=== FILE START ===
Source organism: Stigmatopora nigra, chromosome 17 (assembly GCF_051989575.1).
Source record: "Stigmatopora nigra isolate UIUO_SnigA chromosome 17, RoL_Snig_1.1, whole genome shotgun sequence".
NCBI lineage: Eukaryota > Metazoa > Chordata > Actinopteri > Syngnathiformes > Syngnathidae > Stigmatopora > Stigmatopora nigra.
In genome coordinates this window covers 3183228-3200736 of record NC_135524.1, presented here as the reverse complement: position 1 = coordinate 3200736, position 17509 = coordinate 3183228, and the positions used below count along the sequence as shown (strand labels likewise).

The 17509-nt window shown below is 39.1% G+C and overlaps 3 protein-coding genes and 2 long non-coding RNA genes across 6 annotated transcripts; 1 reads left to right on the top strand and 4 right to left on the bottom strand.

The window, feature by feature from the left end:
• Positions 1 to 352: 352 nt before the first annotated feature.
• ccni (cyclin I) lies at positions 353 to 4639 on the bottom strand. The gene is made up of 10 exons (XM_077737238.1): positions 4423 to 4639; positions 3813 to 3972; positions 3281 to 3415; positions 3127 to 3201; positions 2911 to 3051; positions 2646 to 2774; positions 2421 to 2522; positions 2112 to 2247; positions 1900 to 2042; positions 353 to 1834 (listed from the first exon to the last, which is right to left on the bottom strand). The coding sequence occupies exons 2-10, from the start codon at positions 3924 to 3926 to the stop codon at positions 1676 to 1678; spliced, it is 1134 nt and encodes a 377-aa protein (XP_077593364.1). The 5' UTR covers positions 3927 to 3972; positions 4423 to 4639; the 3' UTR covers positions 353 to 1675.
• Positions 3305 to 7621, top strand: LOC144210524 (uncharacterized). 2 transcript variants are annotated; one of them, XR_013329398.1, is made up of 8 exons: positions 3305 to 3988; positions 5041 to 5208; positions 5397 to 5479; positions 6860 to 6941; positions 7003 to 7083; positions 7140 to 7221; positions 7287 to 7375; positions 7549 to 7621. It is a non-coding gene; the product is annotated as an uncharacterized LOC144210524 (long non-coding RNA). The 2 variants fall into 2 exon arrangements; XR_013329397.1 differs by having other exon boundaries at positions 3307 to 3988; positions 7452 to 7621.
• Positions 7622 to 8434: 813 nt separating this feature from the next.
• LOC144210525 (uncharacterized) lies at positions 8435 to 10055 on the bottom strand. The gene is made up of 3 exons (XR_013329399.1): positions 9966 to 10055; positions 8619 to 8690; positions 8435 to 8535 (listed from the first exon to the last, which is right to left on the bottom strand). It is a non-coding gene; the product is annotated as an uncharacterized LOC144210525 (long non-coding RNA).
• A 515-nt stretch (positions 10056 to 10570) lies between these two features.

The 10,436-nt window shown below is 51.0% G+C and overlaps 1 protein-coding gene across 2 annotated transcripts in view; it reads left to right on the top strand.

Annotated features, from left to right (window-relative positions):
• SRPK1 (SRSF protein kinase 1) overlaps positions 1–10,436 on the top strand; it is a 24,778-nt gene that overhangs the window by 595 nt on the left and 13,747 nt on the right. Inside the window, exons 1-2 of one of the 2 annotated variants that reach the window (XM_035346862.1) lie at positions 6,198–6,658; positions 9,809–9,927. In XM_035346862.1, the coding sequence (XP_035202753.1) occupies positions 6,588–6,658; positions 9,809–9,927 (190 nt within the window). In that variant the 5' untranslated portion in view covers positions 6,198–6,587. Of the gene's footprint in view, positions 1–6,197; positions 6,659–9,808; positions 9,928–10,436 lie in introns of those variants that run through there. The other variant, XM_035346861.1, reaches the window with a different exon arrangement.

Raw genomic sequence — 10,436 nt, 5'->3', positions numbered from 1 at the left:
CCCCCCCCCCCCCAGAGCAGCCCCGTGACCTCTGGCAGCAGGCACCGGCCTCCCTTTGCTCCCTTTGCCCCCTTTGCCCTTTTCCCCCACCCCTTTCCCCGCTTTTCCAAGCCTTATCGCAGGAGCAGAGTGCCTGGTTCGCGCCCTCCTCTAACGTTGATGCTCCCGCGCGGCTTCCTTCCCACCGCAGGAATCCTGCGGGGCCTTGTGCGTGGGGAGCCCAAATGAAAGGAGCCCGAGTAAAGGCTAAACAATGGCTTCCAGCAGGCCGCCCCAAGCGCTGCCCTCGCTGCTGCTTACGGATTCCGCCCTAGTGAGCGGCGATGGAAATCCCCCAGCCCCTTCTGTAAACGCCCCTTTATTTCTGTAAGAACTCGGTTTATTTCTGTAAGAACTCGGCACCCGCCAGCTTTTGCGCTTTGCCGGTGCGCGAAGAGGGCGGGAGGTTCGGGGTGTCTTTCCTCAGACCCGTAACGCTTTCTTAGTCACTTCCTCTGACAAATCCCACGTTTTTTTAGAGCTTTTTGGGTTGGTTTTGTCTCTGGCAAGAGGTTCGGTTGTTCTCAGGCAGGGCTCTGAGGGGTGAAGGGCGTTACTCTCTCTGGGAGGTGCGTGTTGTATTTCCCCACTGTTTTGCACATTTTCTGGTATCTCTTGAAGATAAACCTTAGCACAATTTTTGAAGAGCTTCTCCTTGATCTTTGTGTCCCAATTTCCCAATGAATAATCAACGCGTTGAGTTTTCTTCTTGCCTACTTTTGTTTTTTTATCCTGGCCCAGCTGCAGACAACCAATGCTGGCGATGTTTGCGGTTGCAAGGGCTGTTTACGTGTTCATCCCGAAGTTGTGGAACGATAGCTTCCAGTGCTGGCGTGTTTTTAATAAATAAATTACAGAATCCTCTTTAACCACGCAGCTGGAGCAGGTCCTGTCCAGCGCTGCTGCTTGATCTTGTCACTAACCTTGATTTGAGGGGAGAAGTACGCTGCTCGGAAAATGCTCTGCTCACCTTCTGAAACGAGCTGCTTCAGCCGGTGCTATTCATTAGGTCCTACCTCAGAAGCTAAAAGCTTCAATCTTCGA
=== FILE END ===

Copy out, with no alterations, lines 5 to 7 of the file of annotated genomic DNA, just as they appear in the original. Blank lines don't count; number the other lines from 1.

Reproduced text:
The 17509-nt window shown below is 39.1% G+C and overlaps 3 protein-coding genes and 2 long non-coding RNA genes across 6 annotated transcripts; 1 reads left to right on the top strand and 4 right to left on the bottom strand.

The window, feature by feature from the left end:
• Positions 1 to 352: 352 nt before the first annotated feature.